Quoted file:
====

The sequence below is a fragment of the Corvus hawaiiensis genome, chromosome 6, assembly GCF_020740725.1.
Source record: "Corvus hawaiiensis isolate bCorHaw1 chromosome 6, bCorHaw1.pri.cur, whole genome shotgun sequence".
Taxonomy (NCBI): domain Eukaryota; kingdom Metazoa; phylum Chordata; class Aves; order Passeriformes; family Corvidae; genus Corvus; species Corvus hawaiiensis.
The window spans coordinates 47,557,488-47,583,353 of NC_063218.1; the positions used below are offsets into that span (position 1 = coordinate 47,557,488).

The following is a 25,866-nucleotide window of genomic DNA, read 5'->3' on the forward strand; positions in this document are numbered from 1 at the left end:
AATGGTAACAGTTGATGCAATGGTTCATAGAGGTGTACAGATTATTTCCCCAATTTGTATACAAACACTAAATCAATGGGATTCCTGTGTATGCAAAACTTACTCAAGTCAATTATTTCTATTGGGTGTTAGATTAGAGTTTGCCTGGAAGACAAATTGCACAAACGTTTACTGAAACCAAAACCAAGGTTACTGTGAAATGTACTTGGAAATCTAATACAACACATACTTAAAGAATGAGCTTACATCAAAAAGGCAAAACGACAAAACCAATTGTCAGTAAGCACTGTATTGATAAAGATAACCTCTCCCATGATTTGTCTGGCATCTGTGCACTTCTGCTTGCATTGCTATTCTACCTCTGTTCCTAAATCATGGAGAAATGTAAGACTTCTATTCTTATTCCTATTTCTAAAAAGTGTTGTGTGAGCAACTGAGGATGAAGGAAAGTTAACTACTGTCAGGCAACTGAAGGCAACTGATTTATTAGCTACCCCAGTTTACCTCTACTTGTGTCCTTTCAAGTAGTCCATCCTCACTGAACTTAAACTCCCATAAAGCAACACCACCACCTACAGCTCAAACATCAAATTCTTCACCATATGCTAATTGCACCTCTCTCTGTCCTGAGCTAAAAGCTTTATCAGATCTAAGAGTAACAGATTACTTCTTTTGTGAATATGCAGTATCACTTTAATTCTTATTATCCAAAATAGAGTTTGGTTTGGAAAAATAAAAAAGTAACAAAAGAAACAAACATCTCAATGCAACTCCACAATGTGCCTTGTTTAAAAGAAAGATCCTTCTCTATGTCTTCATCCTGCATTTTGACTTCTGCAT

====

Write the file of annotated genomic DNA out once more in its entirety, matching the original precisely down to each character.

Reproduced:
The sequence below is a fragment of the Corvus hawaiiensis genome, chromosome 6, assembly GCF_020740725.1.
Source record: "Corvus hawaiiensis isolate bCorHaw1 chromosome 6, bCorHaw1.pri.cur, whole genome shotgun sequence".
Taxonomy (NCBI): domain Eukaryota; kingdom Metazoa; phylum Chordata; class Aves; order Passeriformes; family Corvidae; genus Corvus; species Corvus hawaiiensis.
The window spans coordinates 47,557,488-47,583,353 of NC_063218.1; the positions used below are offsets into that span (position 1 = coordinate 47,557,488).

The following is a 25,866-nucleotide window of genomic DNA, read 5'->3' on the forward strand; positions in this document are numbered from 1 at the left end:
AATGGTAACAGTTGATGCAATGGTTCATAGAGGTGTACAGATTATTTCCCCAATTTGTATACAAACACTAAATCAATGGGATTCCTGTGTATGCAAAACTTACTCAAGTCAATTATTTCTATTGGGTGTTAGATTAGAGTTTGCCTGGAAGACAAATTGCACAAACGTTTACTGAAACCAAAACCAAGGTTACTGTGAAATGTACTTGGAAATCTAATACAACACATACTTAAAGAATGAGCTTACATCAAAAAGGCAAAACGACAAAACCAATTGTCAGTAAGCACTGTATTGATAAAGATAACCTCTCCCATGATTTGTCTGGCATCTGTGCACTTCTGCTTGCATTGCTATTCTACCTCTGTTCCTAAATCATGGAGAAATGTAAGACTTCTATTCTTATTCCTATTTCTAAAAAGTGTTGTGTGAGCAACTGAGGATGAAGGAAAGTTAACTACTGTCAGGCAACTGAAGGCAACTGATTTATTAGCTACCCCAGTTTACCTCTACTTGTGTCCTTTCAAGTAGTCCATCCTCACTGAACTTAAACTCCCATAAAGCAACACCACCACCTACAGCTCAAACATCAAATTCTTCACCATATGCTAATTGCACCTCTCTCTGTCCTGAGCTAAAAGCTTTATCAGATCTAAGAGTAACAGATTACTTCTTTTGTGAATATGCAGTATCACTTTAATTCTTATTATCCAAAATAGAGTTTGGTTTGGAAAAATAAAAAAGTAACAAAAGAAACAAACATCTCAATGCAACTCCACAATGTGCCTTGTTTAAAAGAAAGATCCTTCTCTATGTCTTCATCCTGCATTTTGACTTCTGCAT